# Likelihood of Uniform Distribution Indicator Function

It is well known that the likelihood function for the uniform distribution on $$[0,\theta]$$ is given by

$$\frac{1}{\theta^n} \mathbf{1}_{\max(x_1,\ldots,x_n)\leq \theta}$$

Where the reason for this indicator is that the likelihood will be equal to $$0$$ if one of our observations $$x_i$$ exceeds $$\theta$$. But why do we not impose a similar condition on an observation being less than $$0$$? That is, also including $$\mathbf{1}_{\min{(x_1,\ldots,x_n)\geq0}}$$?

Sorry if I've misunderstood anything, please feel free to correct me!

No matter what $$\theta$$ is, your actual observations $$x_i$$ will be nonnegative (under the assumption that it comes from a uniform distribution on $$[0, \theta]$$). So technically, yes, you could include an indicator for $$x_i \ge 0$$, but that inequality will always hold.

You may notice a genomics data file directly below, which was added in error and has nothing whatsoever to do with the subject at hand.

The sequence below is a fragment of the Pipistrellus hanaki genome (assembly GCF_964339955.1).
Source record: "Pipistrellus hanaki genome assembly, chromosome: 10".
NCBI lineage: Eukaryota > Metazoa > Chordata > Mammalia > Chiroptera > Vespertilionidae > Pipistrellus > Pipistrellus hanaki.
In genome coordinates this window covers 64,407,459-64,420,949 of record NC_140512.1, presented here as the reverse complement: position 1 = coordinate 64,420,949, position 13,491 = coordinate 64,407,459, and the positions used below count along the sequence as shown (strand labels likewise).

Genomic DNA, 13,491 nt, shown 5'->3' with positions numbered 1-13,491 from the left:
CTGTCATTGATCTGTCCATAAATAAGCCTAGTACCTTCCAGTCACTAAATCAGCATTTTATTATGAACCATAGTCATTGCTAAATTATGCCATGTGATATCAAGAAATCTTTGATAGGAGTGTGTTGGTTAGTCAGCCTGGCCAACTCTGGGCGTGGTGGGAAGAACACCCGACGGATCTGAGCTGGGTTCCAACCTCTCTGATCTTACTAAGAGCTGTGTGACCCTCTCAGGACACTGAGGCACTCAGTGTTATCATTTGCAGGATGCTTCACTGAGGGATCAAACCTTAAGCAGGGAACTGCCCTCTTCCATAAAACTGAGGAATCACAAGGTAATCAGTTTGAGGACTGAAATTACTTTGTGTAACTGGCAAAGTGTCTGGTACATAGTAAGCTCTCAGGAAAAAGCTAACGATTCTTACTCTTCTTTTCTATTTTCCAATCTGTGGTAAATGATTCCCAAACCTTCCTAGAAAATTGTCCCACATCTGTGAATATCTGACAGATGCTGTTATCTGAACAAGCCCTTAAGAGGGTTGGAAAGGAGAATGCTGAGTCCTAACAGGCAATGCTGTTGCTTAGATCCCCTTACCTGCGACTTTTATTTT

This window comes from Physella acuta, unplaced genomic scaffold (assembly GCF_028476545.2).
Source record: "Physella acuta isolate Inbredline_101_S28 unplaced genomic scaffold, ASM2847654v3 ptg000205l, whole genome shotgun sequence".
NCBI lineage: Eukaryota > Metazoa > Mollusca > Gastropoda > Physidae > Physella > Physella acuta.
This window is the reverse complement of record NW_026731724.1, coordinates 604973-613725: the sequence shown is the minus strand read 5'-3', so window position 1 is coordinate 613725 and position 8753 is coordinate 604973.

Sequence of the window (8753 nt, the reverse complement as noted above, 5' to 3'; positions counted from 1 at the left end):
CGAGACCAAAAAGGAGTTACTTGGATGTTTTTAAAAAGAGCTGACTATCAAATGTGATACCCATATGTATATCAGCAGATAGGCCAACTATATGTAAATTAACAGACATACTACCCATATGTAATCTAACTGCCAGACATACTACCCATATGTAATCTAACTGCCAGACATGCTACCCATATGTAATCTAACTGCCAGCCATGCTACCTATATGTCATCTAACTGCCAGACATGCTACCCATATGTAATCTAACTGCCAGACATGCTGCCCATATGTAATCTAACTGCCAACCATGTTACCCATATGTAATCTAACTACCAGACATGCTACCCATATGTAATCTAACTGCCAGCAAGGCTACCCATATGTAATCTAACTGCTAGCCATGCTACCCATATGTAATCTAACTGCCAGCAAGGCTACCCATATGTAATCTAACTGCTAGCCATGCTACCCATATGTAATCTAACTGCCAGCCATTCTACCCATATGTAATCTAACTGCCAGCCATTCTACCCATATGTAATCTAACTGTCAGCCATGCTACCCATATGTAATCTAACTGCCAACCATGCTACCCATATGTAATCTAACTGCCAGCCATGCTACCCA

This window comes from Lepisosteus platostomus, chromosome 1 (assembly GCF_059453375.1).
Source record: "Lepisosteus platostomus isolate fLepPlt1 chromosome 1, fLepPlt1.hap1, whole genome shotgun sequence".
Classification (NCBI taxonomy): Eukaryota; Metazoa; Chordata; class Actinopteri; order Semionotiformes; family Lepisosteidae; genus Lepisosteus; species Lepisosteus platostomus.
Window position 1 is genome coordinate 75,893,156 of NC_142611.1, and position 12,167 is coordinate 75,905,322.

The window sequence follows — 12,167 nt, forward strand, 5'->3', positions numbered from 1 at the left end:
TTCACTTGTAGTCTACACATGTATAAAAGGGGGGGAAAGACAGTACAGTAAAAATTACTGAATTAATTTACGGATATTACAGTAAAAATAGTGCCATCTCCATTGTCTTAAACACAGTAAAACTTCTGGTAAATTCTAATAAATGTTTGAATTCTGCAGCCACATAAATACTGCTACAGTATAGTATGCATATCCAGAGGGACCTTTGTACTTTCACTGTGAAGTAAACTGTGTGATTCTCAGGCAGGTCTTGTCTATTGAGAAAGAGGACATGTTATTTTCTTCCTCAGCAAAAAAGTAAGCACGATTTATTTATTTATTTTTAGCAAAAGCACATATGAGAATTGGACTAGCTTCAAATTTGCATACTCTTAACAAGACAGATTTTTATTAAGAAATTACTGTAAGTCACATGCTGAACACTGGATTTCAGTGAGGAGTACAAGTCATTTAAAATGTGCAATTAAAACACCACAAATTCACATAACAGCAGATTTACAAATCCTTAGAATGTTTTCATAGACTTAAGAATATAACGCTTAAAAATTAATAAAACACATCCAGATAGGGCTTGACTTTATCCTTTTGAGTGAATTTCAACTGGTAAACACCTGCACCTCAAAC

The point is just that the family of distributions you are considering has different values of $$\theta$$ for different distributions within the family, but the lower bound of the interval remains the same for all of them.
(The likelihood function is a function of $$\theta$$ with $$x_1,\ldots,x_n$$ fixed, so it is $$L(\theta) = \begin{cases} 1/\theta^n & \text{for } \theta\ge\text{something}, \\ 0 & \text{otherwise.} \end{cases}$$ Thus the m.l.e. of $$\theta$$ is the lowest value that $$\theta$$ can attain without $$L(\theta)$$ being $$0.$$)